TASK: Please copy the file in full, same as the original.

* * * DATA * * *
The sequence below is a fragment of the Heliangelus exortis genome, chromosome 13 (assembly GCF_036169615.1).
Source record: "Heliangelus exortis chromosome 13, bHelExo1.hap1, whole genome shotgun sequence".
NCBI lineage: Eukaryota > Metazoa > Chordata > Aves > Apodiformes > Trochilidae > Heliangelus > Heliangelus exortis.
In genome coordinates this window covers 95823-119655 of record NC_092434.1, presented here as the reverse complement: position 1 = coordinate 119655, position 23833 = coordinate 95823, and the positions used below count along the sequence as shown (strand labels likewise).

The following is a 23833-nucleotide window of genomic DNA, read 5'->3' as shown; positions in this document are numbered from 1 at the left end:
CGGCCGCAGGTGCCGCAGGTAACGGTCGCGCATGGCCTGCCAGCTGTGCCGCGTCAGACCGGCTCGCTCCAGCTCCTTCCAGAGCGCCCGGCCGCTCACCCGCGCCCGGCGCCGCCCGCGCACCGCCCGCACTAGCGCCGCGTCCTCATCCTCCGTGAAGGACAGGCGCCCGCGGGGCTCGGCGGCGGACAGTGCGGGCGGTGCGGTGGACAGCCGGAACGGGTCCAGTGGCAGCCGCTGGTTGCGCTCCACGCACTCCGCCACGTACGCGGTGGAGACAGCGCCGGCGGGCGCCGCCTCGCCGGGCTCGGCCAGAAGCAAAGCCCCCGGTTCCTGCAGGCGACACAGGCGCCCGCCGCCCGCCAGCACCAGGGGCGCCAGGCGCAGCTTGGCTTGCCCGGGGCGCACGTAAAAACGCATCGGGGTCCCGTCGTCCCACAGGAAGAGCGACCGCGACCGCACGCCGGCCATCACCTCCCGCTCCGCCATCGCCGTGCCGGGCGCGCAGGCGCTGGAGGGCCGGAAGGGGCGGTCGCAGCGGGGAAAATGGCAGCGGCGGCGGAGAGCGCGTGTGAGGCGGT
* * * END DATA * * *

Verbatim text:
The sequence below is a fragment of the Heliangelus exortis genome, chromosome 13 (assembly GCF_036169615.1).
Source record: "Heliangelus exortis chromosome 13, bHelExo1.hap1, whole genome shotgun sequence".
NCBI lineage: Eukaryota > Metazoa > Chordata > Aves > Apodiformes > Trochilidae > Heliangelus > Heliangelus exortis.
In genome coordinates this window covers 95823-119655 of record NC_092434.1, presented here as the reverse complement: position 1 = coordinate 119655, position 23833 = coordinate 95823, and the positions used below count along the sequence as shown (strand labels likewise).

The following is a 23833-nucleotide window of genomic DNA, read 5'->3' as shown; positions in this document are numbered from 1 at the left end:
CGGCCGCAGGTGCCGCAGGTAACGGTCGCGCATGGCCTGCCAGCTGTGCCGCGTCAGACCGGCTCGCTCCAGCTCCTTCCAGAGCGCCCGGCCGCTCACCCGCGCCCGGCGCCGCCCGCGCACCGCCCGCACTAGCGCCGCGTCCTCATCCTCCGTGAAGGACAGGCGCCCGCGGGGCTCGGCGGCGGACAGTGCGGGCGGTGCGGTGGACAGCCGGAACGGGTCCAGTGGCAGCCGCTGGTTGCGCTCCACGCACTCCGCCACGTACGCGGTGGAGACAGCGCCGGCGGGCGCCGCCTCGCCGGGCTCGGCCAGAAGCAAAGCCCCCGGTTCCTGCAGGCGACACAGGCGCCCGCCGCCCGCCAGCACCAGGGGCGCCAGGCGCAGCTTGGCTTGCCCGGGGCGCACGTAAAAACGCATCGGGGTCCCGTCGTCCCACAGGAAGAGCGACCGCGACCGCACGCCGGCCATCACCTCCCGCTCCGCCATCGCCGTGCCGGGCGCGCAGGCGCTGGAGGGCCGGAAGGGGCGGTCGCAGCGGGGAAAATGGCAGCGGCGGCGGAGAGCGCGTGTGAGGCGGT